Obesity and Cardiovascular Disease. Body weight is directly associated with various cardiovascular risk factors. As BMI increases, so do blood pressure, low-density lipoprotein (LDL, or "bad") cholesterol, triglycerides, blood sugar, and inflammation.
Health Problems Associated with Obesity Diabetes : About 9 percent of adults worldwide have diabetes, according to the World Health Organization (WHO). In the U.S., more than 30 million people have diabetes and more than 86 million have pre-diabetes, according to the American Diabetes Association.
Respiratory problems associated with obesity occur when added weight of the chest wall squeezes the lungs and causes restricted breathing. Sleep apnea is also associated with high blood pressure. Cancer - In women, being overweight contributes to an increased risk for a variety of cancers including breast cancer, colon, gallbladder, and uterus.
Childhood obesity is a serious health issue, associated with multiple health risks, including: High blood pressure and high cholesterol, which are risk factors for cardiovascular disease. Increased risk of impaired glucose tolerance, insulin resistance and type 2 diabetes; Breathing problems, such as sleep apnea and asthma
Our NHLBI Obesity Research continues discovering new insights about obesity that can lead to improved health care, practices, and policies to prevent or treat obesity and its heart, lung, and sleep consequences and translating research into practical strategies and tools for clinicians, patients, and the general public.
Obesity and its associated health problems have a significant economic impact on the U.S. health care system. 11 Medical costs associated with overweight and obesity may involve direct and indirect costs. 12,13 Direct medical costs may include preventive, diagnostic, and treatment services related to obesity. Indirect costs relate to morbidity ...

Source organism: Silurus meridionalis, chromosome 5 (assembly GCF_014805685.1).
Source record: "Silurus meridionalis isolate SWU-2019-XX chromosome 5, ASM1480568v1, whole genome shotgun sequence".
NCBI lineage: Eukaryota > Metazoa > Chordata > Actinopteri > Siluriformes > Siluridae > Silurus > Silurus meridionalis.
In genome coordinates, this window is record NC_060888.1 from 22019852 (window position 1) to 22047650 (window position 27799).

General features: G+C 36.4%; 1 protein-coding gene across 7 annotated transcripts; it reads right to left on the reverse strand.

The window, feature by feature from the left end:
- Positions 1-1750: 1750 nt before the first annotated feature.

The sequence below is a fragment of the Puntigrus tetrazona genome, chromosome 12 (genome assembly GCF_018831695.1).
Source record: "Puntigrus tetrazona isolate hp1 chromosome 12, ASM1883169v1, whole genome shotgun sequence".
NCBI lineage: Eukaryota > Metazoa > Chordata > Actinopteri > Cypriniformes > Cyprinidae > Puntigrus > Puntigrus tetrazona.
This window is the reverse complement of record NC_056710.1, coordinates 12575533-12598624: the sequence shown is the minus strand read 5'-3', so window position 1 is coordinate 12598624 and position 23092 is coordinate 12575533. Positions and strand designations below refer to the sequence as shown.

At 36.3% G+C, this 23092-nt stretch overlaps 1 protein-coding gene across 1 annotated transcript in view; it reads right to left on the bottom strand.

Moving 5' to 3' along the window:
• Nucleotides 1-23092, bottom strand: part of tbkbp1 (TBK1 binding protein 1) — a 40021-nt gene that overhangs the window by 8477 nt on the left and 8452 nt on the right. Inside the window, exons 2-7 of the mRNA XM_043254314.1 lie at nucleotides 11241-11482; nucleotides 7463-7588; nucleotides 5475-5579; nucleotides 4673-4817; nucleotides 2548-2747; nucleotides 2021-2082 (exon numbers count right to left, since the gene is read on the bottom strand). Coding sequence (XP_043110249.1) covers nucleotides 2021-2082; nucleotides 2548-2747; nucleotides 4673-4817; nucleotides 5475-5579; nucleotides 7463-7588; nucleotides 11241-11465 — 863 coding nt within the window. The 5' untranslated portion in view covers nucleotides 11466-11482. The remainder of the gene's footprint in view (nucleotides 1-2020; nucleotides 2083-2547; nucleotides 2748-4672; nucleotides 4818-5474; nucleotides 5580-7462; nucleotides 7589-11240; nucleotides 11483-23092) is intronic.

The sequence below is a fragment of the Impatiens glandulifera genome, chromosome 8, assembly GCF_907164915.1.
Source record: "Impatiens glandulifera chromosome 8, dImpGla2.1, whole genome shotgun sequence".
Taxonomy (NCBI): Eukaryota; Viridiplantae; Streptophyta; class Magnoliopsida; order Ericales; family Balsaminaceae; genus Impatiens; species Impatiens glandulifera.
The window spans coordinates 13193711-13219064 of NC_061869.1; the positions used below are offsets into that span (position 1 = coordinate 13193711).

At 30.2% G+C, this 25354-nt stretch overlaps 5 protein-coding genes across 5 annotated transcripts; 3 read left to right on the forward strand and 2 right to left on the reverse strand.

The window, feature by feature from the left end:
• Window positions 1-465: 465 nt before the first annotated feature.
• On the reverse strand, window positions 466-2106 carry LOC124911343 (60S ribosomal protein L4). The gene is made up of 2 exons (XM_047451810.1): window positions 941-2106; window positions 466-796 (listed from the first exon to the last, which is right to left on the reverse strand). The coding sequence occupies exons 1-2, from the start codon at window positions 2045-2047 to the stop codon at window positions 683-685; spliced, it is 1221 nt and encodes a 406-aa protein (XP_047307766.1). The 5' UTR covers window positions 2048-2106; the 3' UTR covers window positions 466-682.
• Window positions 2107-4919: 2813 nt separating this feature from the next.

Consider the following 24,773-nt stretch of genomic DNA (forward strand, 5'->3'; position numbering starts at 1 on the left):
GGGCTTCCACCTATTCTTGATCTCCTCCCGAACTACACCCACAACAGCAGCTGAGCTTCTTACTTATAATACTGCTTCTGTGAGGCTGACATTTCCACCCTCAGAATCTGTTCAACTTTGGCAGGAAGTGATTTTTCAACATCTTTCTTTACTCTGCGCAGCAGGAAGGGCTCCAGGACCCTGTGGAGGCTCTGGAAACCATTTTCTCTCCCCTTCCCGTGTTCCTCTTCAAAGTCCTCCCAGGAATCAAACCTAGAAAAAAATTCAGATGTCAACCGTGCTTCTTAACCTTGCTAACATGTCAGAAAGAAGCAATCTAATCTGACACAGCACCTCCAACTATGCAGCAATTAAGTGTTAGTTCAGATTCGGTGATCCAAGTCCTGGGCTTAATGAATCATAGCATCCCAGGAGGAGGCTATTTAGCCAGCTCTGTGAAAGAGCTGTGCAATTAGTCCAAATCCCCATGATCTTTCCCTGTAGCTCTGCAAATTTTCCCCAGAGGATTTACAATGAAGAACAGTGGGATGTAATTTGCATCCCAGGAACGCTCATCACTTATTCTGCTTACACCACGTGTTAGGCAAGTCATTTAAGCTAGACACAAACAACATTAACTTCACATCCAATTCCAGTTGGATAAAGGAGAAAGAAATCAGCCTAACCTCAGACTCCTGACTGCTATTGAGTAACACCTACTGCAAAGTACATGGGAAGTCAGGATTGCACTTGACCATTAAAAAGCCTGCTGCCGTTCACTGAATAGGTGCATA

Obesity; The good news is that the health problems associated with metabolic syndrome respond well to diet and exercise. When children lose weight — even modest amounts of weight — it can reverse the negative effects of metabolic syndrome. Overweight for Life. Overweight children and adolescents are more likely to become overweight or obese ...
Research has linked sitting for long periods of time with a number of health concerns. They include obesity and a cluster of conditions — increased blood pressure, high blood sugar, excess body fat around the waist and abnormal cholesterol levels — that make up metabolic syndrome.
Health Risks of Being Overweight Overweight and obesity may increase the risk of many health problems, including diabetes, heart disease, and certain cancers. If you are pregnant, excess weight may lead to short- and long-term health problems for you and your child.
People with close relatives who have had heart disease or diabetes are more likely to develop these problems if they are obese. Pre-existing medical conditions. High blood pressure, high cholesterol levels, or high blood sugar levels are all warning signs of some obesity-associated diseases.
Health Problems Linked to Obesity. Obesity in childhood can add up to health problems—often for life. In adults, overweight and obesity are linked to increased risk of heart disease, type 2 diabetes (high blood sugar), high blood pressure, certain cancers, and other chronic conditions.
Kids and teens who are overweight are more likely to develop diabetes and other health problems. And overweight adults have a higher chance of getting heart disease. Weight-related health problems include: Asthma. Obesity increases the chance of having asthma. Breathing problems related to weight can make it harder to keep up with friends, play ...
How Excess Weight Affects Your Health Understanding the Increased Risks to Your Health. Excess pounds do more than increase your weight—they increase your risk of major health problems. People who are overweight or obese are more likely to have heart disease, strokes, diabetes, cancer, and depression.